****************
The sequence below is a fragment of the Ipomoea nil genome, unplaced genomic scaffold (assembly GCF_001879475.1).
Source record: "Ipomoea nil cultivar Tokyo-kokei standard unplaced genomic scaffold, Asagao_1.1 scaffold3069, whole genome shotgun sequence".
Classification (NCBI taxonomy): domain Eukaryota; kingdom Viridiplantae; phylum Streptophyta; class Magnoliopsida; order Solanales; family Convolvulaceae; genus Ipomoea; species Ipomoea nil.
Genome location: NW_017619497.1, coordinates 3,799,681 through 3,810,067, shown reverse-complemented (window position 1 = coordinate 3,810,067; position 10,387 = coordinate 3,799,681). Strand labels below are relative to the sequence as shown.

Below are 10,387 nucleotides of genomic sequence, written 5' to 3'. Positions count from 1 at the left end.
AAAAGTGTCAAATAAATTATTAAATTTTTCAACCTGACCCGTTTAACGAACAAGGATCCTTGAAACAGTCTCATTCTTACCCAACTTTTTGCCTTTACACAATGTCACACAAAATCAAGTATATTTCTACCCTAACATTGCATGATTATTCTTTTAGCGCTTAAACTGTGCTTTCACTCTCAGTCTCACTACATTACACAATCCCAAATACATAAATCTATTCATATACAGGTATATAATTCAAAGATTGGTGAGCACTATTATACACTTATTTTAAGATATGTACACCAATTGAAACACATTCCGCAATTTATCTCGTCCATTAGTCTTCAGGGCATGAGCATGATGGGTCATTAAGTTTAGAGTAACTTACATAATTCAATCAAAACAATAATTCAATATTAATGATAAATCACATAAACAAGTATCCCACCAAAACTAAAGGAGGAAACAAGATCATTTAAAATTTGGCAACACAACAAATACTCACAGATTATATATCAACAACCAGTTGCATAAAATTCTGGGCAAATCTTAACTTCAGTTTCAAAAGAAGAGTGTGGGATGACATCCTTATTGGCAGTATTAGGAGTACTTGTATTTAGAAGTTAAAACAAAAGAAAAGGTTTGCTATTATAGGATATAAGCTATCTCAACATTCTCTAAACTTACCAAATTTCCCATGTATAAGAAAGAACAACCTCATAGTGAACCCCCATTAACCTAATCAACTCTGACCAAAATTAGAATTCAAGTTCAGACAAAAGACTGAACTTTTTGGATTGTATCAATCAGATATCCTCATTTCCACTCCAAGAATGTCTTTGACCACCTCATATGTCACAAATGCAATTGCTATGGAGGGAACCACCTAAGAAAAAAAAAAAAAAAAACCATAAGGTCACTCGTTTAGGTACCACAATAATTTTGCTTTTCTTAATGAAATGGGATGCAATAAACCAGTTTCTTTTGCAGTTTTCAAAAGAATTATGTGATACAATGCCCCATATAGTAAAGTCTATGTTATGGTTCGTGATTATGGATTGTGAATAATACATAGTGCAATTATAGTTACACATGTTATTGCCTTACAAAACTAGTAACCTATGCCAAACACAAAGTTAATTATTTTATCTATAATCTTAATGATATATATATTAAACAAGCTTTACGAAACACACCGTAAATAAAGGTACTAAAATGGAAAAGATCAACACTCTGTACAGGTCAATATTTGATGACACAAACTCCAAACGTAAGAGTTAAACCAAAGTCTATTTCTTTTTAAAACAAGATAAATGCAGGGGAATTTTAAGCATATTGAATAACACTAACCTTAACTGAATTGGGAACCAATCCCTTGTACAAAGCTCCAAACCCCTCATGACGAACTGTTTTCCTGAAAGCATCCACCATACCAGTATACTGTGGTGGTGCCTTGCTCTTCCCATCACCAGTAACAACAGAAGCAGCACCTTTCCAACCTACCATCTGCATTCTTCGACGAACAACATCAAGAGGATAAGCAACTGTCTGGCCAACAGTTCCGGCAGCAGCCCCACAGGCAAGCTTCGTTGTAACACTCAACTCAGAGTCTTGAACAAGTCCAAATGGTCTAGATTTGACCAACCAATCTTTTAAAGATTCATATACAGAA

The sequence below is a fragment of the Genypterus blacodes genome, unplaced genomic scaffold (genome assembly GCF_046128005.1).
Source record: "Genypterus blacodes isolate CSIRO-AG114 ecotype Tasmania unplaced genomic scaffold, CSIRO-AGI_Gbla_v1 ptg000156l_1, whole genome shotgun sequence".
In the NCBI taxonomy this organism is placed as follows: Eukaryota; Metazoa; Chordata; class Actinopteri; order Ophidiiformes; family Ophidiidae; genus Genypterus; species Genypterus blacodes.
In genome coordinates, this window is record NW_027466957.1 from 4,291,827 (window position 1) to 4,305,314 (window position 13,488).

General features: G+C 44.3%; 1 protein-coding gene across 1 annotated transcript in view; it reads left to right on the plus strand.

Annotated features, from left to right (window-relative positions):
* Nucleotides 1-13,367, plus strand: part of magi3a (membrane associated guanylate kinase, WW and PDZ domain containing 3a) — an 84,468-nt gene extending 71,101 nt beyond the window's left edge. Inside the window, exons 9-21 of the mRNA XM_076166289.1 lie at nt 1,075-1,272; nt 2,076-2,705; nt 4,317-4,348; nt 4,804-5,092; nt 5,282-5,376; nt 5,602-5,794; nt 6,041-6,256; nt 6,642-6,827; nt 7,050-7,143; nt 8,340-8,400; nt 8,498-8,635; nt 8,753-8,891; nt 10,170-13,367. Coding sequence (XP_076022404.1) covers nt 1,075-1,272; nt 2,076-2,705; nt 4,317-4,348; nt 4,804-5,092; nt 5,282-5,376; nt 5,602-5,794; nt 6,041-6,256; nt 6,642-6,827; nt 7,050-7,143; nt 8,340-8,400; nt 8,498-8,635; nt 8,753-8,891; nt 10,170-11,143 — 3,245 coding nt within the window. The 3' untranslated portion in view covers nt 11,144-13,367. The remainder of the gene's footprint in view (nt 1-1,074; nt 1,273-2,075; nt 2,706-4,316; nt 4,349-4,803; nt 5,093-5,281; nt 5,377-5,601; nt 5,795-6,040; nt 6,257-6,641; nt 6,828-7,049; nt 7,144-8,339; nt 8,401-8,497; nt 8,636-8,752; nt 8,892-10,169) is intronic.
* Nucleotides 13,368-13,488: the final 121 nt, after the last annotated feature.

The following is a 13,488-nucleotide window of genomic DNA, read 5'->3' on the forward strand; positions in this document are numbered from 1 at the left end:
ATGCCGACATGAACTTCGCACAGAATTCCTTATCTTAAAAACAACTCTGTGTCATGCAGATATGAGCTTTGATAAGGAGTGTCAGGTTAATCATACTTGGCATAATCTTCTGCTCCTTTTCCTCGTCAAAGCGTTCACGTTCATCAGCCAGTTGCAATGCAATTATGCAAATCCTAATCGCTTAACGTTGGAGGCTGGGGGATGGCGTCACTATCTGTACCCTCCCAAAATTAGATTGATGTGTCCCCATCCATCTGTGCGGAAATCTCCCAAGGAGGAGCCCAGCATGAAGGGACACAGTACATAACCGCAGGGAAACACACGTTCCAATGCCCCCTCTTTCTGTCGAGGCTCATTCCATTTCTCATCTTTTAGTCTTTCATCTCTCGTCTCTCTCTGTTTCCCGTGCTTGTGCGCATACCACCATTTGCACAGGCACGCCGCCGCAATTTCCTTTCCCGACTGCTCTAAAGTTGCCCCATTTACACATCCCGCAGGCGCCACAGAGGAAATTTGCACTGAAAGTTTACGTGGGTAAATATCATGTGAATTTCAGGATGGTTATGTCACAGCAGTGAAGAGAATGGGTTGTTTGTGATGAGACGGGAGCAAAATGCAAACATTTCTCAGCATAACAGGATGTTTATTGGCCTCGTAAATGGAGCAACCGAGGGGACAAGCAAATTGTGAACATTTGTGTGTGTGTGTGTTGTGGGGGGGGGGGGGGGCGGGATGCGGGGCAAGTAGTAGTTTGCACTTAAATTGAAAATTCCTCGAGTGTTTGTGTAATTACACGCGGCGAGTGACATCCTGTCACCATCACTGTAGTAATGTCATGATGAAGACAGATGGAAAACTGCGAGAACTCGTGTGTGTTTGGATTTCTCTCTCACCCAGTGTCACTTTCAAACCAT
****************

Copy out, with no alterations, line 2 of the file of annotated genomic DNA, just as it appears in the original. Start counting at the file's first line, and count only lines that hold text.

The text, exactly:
Source record: "Ipomoea nil cultivar Tokyo-kokei standard unplaced genomic scaffold, Asagao_1.1 scaffold3069, whole genome shotgun sequence".